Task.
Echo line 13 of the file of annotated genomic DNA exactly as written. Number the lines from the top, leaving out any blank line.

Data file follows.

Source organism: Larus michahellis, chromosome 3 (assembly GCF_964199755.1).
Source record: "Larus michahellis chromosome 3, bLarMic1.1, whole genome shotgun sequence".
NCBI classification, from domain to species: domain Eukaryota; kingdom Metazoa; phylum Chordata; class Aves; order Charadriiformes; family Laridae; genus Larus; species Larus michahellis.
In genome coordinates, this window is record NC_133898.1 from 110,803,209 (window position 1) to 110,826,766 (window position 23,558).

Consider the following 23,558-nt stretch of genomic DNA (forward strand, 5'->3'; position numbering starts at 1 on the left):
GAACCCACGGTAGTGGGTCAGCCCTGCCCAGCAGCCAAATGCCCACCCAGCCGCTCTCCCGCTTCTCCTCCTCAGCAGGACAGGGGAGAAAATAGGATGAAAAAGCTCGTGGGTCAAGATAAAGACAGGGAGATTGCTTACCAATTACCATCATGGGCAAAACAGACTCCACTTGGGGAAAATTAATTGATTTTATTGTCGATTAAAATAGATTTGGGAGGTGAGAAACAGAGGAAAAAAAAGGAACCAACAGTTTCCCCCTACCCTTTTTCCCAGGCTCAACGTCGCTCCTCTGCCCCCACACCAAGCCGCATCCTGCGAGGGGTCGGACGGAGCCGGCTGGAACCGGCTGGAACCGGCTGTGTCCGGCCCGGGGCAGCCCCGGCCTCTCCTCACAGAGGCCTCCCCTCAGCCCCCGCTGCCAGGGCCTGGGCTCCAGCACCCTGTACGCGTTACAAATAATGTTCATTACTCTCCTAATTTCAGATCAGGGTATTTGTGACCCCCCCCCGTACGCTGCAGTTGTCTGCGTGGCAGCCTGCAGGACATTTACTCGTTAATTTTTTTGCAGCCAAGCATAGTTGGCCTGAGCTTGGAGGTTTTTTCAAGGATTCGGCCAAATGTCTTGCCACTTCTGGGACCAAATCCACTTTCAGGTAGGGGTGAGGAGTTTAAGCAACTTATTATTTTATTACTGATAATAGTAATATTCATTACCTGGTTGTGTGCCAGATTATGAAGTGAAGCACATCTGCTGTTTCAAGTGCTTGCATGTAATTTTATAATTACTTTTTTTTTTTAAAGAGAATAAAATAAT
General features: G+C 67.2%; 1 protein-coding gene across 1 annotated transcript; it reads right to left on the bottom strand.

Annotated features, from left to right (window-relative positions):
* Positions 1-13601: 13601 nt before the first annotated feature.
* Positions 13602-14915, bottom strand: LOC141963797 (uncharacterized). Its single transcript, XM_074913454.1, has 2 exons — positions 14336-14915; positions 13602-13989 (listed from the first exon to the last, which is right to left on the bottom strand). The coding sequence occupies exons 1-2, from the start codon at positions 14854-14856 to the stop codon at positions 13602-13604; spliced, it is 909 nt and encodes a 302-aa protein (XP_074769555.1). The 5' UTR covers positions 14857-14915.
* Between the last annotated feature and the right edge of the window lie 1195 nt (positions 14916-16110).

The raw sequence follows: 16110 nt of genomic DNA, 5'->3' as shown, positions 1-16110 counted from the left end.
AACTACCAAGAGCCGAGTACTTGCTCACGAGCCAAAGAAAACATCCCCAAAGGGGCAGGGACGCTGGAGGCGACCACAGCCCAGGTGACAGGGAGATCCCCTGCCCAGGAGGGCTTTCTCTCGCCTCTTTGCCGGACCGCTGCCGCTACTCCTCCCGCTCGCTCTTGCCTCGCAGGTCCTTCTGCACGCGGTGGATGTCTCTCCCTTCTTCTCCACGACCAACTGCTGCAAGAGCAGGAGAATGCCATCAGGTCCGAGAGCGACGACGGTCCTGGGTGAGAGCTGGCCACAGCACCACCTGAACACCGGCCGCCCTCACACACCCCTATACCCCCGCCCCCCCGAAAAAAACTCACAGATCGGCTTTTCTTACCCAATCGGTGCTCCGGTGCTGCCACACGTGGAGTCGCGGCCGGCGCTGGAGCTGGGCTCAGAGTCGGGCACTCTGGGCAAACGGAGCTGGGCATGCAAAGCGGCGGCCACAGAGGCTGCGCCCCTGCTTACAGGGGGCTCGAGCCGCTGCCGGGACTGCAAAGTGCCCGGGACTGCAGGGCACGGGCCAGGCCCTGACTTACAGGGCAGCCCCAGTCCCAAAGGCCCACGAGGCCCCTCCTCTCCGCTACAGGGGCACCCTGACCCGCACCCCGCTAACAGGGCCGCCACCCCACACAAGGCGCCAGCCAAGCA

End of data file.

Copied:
AACTACCAAGAGCCGAGTACTTGCTCACGAGCCAAAGAAAACATCCCCAAAGGGGCAGGGACGCTGGAGGCGACCACAGCCCAGGTGACAGGGAGATCCCCTGCCCAGGAGGGCTTTCTCTCGCCTCTTTGCCGGACCGCTGCCGCTACTCCTCCCGCTCGCTCTTGCCTCGCAGGTCCTTCTGCACGCGGTGGATGTCTCTCCCTTCTTCTCCACGACCAACTGCTGCAAGAGCAGGAGAATGCCATCAGGTCCGAGAGCGACGACGGTCCTGGGTGAGAGCTGGCCACAGCACCACCTGAACACCGGCCGCCCTCACACACCCCTATACCCCCGCCCCCCCGAAAAAAACTCACAGATCGGCTTTTCTTACCCAATCGGTGCTCCGGTGCTGCCACACGTGGAGTCGCGGCCGGCGCTGGAGCTGGGCTCAGAGTCGGGCACTCTGGGCAAACGGAGCTGGGCATGCAAAGCGGCGGCCACAGAGGCTGCGCCCCTGCTTACAGGGGGCTCGAGCCGCTGCCGGGACTGCAAAGTGCCCGGGACTGCAGGGCACGGGCCAGGCCCTGACTTACAGGGCAGCCCCAGTCCCAAAGGCCCACGAGGCCCCTCCTCTCCGCTACAGGGGCACCCTGACCCGCACCCCGCTAACAGGGCCGCCACCCCACACAAGGCGCCAGCCAAGCA